Weekly Safety Meeting – Insects – Safety Tips for Outside Hazards

Insects – Safety Tips for Outside Hazards

As summer approaches, you may notice an increase in the number of insects buzzing around outside. People with an allergy to stinging insects will want to take extra precautions this time of year.

Up to 5 percent of Americans are at risk for a severe, potentially life-threatening allergic reaction from insect stings.

Stings may be fatal if not treated immediately. Symptoms of anaphylaxis (acute allergic reaction) to watch for include: itching and hives over large areas of the body (separate or away from the site of the sting); swelling in the throat or tongue; difficulty breathing; dizziness; stomach cramps; nausea and diarrhea. If you suffer from a stinging insect allergy, you should take extra precautions to avoid being stung.

Unfortunately, most people are not aware they are allergic to insect stings or bites until after experiencing a reaction. An allergic reaction occurs when the immune system overreacts to the insect venom.



Ants (fire ants) are aggressive when stinging and inject venom, which causes a burning sensation.

Ant mounds can be commonly found under logs, rocks, and under bark in trees. Bees/Wasps/Hornets

These insects are most abundant in the warmer months.

Nests and hives may be found in trees, under roof eaves, and behind siding.


There are many types of spiders that can bite humans, with some being extremely poisonous.

The black widow and brown recluse spiders both have very poisonous venom that can be fatal. Ticks

Ticks are biting insects that can spread many types of diseases.
These insects can be found in areas of high grass, brush, and around woodpiles.


Sting & Bite Prevention Tips:


  • Do not disturb or stand on/near ant mounds.
  • Be careful when lifting items off the ground, as they may be covered in ants; and
  • Always be aware of your work area.


  • Wear light colored clothing.
  • Avoid perfumes and colognes.
  • Wear clothing to cover as much of the body as possible.
  • Remain calm if a single insect is flying around you. Do not swat at it.


  • Wear clothing to cover as much of the body (arms/legs especially) as possible.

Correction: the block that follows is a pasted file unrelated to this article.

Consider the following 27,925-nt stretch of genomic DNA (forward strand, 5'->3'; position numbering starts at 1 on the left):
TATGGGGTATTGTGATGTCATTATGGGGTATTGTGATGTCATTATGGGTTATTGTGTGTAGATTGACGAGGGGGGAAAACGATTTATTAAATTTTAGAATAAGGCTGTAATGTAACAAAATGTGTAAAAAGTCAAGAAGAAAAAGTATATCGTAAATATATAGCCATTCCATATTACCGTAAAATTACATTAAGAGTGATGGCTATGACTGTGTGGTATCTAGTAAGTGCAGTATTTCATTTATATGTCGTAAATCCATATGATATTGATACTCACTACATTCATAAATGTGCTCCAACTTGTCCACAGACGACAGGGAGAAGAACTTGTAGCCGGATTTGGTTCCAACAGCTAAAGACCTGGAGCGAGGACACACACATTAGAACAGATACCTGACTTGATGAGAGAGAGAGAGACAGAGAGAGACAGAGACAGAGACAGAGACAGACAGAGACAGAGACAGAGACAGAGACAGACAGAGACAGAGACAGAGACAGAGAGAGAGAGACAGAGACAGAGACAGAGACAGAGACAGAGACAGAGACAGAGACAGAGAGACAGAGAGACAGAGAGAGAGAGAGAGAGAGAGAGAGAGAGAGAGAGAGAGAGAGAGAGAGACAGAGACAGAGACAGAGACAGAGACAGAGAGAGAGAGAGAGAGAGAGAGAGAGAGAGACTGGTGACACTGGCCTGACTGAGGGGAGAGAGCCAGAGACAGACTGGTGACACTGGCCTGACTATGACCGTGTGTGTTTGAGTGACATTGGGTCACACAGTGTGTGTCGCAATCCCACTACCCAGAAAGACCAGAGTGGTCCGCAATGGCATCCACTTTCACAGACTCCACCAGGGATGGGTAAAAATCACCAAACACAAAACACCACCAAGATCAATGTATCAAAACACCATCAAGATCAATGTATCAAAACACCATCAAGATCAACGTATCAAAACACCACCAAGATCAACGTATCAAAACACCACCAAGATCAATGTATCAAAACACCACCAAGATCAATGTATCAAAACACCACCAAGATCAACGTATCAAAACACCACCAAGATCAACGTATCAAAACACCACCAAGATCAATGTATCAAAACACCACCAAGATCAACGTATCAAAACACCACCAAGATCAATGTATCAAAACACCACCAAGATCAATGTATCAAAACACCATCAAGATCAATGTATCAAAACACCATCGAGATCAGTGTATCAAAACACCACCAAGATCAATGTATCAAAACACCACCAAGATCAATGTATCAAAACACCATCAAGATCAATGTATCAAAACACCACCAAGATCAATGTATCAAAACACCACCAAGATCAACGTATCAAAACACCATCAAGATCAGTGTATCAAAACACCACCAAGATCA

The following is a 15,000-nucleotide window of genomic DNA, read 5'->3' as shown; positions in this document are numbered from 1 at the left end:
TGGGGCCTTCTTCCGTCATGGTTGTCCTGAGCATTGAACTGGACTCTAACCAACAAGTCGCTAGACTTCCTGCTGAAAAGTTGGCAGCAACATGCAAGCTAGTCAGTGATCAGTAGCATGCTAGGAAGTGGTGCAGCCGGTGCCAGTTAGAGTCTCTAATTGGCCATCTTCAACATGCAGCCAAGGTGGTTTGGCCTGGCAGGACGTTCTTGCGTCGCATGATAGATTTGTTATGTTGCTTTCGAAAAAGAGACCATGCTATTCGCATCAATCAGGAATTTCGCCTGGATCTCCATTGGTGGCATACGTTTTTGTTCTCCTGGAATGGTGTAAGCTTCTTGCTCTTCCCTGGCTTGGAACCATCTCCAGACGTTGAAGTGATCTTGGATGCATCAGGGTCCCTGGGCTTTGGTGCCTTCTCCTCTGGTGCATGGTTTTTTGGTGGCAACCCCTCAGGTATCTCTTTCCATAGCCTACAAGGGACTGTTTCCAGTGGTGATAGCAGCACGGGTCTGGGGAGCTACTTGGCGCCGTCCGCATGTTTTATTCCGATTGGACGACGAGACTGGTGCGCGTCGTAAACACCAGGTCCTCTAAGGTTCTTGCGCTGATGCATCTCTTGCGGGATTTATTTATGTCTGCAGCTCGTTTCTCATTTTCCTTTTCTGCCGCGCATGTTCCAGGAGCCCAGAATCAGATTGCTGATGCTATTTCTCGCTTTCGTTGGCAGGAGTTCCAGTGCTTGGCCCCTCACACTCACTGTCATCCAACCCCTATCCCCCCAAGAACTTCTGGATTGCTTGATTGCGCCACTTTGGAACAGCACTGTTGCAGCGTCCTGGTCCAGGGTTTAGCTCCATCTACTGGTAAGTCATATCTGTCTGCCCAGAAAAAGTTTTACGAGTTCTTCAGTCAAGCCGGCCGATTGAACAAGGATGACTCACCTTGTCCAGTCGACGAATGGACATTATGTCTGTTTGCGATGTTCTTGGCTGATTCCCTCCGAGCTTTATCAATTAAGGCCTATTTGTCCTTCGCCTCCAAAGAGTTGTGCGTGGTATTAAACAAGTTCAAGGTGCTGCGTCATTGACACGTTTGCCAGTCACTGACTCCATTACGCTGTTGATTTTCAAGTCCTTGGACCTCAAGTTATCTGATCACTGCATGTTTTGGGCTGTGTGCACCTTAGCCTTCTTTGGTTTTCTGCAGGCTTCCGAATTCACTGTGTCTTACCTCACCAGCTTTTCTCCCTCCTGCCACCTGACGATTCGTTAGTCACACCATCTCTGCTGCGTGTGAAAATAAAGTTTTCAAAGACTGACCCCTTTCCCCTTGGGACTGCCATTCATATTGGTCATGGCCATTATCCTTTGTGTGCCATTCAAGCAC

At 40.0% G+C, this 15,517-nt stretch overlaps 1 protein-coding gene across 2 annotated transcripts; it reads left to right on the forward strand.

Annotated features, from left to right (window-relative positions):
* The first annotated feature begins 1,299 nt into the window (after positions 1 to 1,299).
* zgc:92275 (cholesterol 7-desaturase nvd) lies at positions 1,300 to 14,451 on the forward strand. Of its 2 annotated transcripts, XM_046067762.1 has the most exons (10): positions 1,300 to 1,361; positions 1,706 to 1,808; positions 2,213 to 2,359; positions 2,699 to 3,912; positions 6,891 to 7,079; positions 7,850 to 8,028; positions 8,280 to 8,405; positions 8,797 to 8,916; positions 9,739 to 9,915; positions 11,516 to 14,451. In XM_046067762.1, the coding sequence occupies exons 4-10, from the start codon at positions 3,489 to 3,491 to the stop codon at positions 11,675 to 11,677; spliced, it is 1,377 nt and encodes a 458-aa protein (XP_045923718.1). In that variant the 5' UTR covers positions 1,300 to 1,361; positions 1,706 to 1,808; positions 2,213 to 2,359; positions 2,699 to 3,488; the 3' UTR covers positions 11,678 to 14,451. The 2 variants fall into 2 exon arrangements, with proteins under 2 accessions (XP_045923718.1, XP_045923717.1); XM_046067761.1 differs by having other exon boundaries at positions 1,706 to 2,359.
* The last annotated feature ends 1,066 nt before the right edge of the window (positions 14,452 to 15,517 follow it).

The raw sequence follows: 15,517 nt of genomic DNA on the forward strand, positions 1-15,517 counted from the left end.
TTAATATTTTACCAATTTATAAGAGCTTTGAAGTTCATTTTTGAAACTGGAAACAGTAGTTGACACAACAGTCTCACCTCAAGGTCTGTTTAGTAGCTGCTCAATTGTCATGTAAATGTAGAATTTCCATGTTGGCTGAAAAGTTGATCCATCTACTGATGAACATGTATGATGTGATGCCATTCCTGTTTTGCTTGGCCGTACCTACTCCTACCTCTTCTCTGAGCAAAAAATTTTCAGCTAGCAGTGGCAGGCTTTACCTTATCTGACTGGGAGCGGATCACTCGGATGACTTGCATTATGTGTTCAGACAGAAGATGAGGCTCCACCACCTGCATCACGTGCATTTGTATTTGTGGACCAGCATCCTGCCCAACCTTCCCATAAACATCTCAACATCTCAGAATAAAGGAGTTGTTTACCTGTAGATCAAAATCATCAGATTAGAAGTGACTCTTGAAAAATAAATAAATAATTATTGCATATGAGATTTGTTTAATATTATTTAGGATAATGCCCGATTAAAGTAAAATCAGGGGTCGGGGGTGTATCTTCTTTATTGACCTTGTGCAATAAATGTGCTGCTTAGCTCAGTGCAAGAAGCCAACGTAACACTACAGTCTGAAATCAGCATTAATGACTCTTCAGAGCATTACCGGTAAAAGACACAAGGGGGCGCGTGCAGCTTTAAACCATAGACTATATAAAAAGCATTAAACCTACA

• If possible, do not disturb spiders.
  • Inspect outdoor items for spiders before lifting or moving them.


  • If possible, avoid wooded and bushy areas with high grass.
  • Wear clothing to cover as much of the body (lower body especially) as possible.
  • Inspect clothing/body after work.

What to do if you are stung or bit:


  • Rub ants off briskly, as they will attach to the skin with their jaws.
  • Seek medical attention if adverse health effects arise such as severe chest pain, nausea, severe sweating, swelling, or slurred speech. Bees/Wasps/Hornets
  • Wash the site with soap & water
  • Remove the stinger if possible by scraping fingernail over the area.
  • Never squeeze the stinger or use tweezers.
  • Apply ice to reduce swelling.
  • Get medical attention immediately if you are allergic.
  • Clean the area with soap & water.
  • Apply a cool compress to reduce swelling.
  • If you suspect the spider is poisonous, elevate the bite area, and seek immediate medical attention


  • Remove tick by using tweezers and grasp the tick as close to the surface of your skin as possible 
  • Pull backwards gently. Do not jerk.
  • After removing tick, wash area with soap & water.
  • Seek medical attention if you feel it is necessary.


Human reactions to stings and bites vary widely from those who are unaffected to others who have life threatening allergic reactions and need immediate medical attention.


Keep safety in mind…It will save your behind!! 


Download flyer: SMOTW_529_Insects Safety Tips for Outside Hazards.pdf (602.19 kb)

Download Spanish flyer: SMOTW_529_Insects _Safety_Tips_for_Outside_Hazards_esp.pdf (603.78 kb)

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